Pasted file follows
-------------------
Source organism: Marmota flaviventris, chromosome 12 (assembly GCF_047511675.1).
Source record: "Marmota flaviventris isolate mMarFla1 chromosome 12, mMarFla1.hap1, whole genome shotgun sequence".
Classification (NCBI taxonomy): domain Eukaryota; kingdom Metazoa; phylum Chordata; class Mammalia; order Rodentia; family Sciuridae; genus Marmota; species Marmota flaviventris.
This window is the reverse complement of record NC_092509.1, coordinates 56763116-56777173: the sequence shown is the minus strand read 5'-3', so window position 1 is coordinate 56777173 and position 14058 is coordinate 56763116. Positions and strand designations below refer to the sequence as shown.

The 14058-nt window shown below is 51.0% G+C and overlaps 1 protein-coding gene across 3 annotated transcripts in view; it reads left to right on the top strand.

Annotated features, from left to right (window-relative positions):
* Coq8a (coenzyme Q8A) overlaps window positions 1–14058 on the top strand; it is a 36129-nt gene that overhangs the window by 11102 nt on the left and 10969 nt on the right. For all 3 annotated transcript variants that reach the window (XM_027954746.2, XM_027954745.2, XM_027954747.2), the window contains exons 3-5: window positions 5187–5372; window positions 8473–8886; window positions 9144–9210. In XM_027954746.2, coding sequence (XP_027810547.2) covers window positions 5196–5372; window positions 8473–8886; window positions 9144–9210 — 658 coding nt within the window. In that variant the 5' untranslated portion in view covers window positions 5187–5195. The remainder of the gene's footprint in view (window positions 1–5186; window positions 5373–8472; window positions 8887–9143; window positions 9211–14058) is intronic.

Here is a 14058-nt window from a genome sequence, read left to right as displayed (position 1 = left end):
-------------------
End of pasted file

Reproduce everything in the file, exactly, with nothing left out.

Source organism: Marmota flaviventris, chromosome 12 (assembly GCF_047511675.1).
Source record: "Marmota flaviventris isolate mMarFla1 chromosome 12, mMarFla1.hap1, whole genome shotgun sequence".
Classification (NCBI taxonomy): domain Eukaryota; kingdom Metazoa; phylum Chordata; class Mammalia; order Rodentia; family Sciuridae; genus Marmota; species Marmota flaviventris.
This window is the reverse complement of record NC_092509.1, coordinates 56763116-56777173: the sequence shown is the minus strand read 5'-3', so window position 1 is coordinate 56777173 and position 14058 is coordinate 56763116. Positions and strand designations below refer to the sequence as shown.

The 14058-nt window shown below is 51.0% G+C and overlaps 1 protein-coding gene across 3 annotated transcripts in view; it reads left to right on the top strand.

Annotated features, from left to right (window-relative positions):
* Coq8a (coenzyme Q8A) overlaps window positions 1–14058 on the top strand; it is a 36129-nt gene that overhangs the window by 11102 nt on the left and 10969 nt on the right. For all 3 annotated transcript variants that reach the window (XM_027954746.2, XM_027954745.2, XM_027954747.2), the window contains exons 3-5: window positions 5187–5372; window positions 8473–8886; window positions 9144–9210. In XM_027954746.2, coding sequence (XP_027810547.2) covers window positions 5196–5372; window positions 8473–8886; window positions 9144–9210 — 658 coding nt within the window. In that variant the 5' untranslated portion in view covers window positions 5187–5195. The remainder of the gene's footprint in view (window positions 1–5186; window positions 5373–8472; window positions 8887–9143; window positions 9211–14058) is intronic.

Here is a 14058-nt window from a genome sequence, read left to right as displayed (position 1 = left end):